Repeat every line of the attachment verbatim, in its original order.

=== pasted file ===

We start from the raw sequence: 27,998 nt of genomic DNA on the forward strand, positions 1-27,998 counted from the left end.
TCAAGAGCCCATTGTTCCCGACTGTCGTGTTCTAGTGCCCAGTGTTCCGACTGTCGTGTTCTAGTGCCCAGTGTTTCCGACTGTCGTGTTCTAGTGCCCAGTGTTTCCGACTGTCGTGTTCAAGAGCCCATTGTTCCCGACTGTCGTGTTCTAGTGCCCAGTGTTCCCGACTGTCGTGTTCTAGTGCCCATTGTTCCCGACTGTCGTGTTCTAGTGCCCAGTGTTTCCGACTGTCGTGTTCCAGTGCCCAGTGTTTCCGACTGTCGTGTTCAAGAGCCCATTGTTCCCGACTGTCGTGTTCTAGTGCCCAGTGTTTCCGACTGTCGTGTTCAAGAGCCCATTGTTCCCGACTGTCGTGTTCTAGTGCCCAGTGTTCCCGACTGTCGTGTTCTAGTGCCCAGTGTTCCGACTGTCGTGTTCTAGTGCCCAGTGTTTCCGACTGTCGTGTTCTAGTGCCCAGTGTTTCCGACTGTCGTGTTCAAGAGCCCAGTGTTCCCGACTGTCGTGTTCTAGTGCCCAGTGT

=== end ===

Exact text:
We start from the raw sequence: 27,998 nt of genomic DNA on the forward strand, positions 1-27,998 counted from the left end.
TCAAGAGCCCATTGTTCCCGACTGTCGTGTTCTAGTGCCCAGTGTTCCGACTGTCGTGTTCTAGTGCCCAGTGTTTCCGACTGTCGTGTTCTAGTGCCCAGTGTTTCCGACTGTCGTGTTCAAGAGCCCATTGTTCCCGACTGTCGTGTTCTAGTGCCCAGTGTTCCCGACTGTCGTGTTCTAGTGCCCATTGTTCCCGACTGTCGTGTTCTAGTGCCCAGTGTTTCCGACTGTCGTGTTCCAGTGCCCAGTGTTTCCGACTGTCGTGTTCAAGAGCCCATTGTTCCCGACTGTCGTGTTCTAGTGCCCAGTGTTTCCGACTGTCGTGTTCAAGAGCCCATTGTTCCCGACTGTCGTGTTCTAGTGCCCAGTGTTCCCGACTGTCGTGTTCTAGTGCCCAGTGTTCCGACTGTCGTGTTCTAGTGCCCAGTGTTTCCGACTGTCGTGTTCTAGTGCCCAGTGTTTCCGACTGTCGTGTTCAAGAGCCCAGTGTTCCCGACTGTCGTGTTCTAGTGCCCAGTGT